I have a question about Topkis. In order to apply Topkis, do we have to have maximizaton problem or minimization is fine, too?

Our statement of Topkis has been for maximization of a supermodular function. You can write other (more general) forms that involve minimization and/or submodularity/decreasing differences. However, I always find it easiest to just work with the basic statement of the theorem, and map your problem into “Topkis form.”

Let’s say, my original problem is Min f(x,t) wrt x and i want to figure out whether my optimizer is increasing in x or not. Can I directly find the answer by just saying f function is supermodular in (x,t) ?

Moreover is it true that if I have increasing differences in (x,t) for minimization problem, I would have increasing differences in (-x,t) for corresponding maximization problem?

Whether or not that works depends on whether x and t are single or multidimensional. To apply Topkis, you need the objective function of a maximization problem (here, for example, g(x,t) = -f(x,t) ) to be supermodular in its arguments.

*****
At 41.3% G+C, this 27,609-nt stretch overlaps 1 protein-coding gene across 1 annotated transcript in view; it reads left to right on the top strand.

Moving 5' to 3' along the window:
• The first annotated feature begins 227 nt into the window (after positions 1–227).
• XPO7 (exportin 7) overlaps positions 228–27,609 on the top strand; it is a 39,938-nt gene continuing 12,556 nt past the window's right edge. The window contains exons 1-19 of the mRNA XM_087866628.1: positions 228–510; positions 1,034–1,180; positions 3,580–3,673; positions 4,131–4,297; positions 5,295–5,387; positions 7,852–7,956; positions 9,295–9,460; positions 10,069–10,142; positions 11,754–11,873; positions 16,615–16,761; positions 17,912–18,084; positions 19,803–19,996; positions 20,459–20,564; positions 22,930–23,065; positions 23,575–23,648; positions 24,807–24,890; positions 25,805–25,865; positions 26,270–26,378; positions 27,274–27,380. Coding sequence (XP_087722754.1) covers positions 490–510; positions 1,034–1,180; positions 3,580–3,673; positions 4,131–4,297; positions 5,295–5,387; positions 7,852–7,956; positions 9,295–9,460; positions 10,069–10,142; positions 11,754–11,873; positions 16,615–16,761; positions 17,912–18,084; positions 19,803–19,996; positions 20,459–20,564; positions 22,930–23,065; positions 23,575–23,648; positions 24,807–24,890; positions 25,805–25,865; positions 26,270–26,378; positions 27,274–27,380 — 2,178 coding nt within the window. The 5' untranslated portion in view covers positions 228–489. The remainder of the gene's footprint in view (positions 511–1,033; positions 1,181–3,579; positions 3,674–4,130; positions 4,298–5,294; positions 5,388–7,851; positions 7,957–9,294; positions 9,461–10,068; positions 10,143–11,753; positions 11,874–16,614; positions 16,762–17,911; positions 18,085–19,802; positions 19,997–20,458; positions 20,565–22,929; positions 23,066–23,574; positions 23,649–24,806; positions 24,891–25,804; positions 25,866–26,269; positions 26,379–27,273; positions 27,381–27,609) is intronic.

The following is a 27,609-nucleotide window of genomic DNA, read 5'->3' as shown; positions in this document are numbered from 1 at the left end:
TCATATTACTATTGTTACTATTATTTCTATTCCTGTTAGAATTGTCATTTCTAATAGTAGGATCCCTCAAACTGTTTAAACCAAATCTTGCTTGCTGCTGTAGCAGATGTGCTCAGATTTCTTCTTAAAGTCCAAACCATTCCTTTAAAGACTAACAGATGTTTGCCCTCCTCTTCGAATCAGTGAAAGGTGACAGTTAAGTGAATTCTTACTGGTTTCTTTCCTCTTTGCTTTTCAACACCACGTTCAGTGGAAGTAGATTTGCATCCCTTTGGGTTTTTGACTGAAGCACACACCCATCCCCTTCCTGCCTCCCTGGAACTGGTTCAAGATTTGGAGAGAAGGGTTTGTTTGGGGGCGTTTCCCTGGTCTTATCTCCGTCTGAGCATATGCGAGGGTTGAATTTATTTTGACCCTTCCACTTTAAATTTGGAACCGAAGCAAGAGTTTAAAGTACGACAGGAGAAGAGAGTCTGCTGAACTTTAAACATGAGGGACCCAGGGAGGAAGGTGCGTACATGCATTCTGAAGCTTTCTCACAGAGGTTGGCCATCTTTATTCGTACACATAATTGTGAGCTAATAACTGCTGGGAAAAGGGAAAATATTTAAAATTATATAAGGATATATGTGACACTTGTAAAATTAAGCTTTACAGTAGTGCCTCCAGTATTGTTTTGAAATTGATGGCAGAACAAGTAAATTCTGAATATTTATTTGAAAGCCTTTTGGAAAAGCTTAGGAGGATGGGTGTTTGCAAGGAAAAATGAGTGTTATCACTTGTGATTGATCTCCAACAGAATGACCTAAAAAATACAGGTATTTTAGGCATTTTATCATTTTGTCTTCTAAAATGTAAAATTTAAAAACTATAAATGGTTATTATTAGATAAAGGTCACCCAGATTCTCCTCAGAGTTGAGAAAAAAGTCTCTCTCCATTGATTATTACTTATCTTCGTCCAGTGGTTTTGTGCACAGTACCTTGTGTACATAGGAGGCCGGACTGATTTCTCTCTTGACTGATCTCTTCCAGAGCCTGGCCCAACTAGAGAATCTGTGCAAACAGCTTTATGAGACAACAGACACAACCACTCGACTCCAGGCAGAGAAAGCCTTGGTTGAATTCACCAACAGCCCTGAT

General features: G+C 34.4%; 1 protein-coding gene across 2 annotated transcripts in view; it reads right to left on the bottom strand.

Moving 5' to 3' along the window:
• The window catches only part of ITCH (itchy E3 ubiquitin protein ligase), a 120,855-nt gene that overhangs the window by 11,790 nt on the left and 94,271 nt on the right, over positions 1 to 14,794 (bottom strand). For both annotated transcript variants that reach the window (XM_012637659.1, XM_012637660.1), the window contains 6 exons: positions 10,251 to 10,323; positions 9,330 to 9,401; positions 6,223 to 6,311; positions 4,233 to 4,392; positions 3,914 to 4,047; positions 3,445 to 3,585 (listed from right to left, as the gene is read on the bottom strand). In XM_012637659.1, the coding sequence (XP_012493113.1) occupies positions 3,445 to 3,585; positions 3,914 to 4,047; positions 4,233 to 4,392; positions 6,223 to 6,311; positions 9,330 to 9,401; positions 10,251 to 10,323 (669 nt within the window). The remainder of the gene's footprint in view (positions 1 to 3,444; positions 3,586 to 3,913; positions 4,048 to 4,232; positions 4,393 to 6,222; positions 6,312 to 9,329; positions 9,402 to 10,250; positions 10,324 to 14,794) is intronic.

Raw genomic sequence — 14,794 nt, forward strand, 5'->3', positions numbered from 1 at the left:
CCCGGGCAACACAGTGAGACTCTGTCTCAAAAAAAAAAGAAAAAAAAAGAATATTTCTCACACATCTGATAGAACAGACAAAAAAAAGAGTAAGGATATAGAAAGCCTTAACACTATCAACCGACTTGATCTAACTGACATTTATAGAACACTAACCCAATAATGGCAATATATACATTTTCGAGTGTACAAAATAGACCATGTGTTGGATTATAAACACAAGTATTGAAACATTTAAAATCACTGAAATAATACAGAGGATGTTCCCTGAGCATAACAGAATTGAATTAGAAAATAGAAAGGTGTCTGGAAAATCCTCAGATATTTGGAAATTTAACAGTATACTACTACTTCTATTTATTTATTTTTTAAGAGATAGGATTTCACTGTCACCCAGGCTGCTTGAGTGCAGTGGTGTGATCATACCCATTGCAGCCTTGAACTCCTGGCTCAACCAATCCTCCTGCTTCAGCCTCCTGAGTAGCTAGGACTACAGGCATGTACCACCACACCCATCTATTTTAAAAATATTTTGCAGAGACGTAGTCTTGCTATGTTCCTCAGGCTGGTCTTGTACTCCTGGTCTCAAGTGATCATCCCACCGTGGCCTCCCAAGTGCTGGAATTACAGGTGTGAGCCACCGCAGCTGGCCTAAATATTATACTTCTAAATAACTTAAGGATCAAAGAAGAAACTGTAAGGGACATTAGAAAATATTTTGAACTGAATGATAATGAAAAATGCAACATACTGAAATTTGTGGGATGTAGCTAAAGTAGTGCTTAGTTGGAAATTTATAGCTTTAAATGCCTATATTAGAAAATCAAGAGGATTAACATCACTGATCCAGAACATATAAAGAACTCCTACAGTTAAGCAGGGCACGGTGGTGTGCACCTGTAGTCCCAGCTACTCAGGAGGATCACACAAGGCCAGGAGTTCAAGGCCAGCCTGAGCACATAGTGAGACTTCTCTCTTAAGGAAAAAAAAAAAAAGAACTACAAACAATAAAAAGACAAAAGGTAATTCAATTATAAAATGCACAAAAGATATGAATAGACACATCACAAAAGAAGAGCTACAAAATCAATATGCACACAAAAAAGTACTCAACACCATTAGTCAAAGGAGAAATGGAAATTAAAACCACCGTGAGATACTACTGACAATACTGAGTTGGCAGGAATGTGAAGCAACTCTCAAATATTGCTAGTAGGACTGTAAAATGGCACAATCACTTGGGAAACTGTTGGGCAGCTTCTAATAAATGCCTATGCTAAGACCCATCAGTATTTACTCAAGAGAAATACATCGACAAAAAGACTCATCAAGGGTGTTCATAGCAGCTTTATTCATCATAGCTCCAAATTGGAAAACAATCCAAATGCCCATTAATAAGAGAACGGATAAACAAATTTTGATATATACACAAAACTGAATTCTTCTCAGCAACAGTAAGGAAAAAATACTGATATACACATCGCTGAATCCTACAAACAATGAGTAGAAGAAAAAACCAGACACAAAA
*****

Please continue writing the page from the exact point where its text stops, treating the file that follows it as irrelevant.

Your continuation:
Suppose x and t are single-dimensional. If f is supermodular in (x,t) as you stated, then g is supermodular in (x, -t). So by Topkis, x*(t) is nonincreasing in t.

Now suppose that x or t are multidimensional. If f is supermodular in (x,t), that means it has ID in (x_i, x_j), (t_k, t_l), and (x_i, t_k) for all i ~= j and k ~= l. You can**not** generally get supermodularity of g in anything.

In general, applying Topkis to a minimization problem requires that the objective function be *sub*modular. If it’s supermodular, you’re in luck as long as its a function of only two variables.

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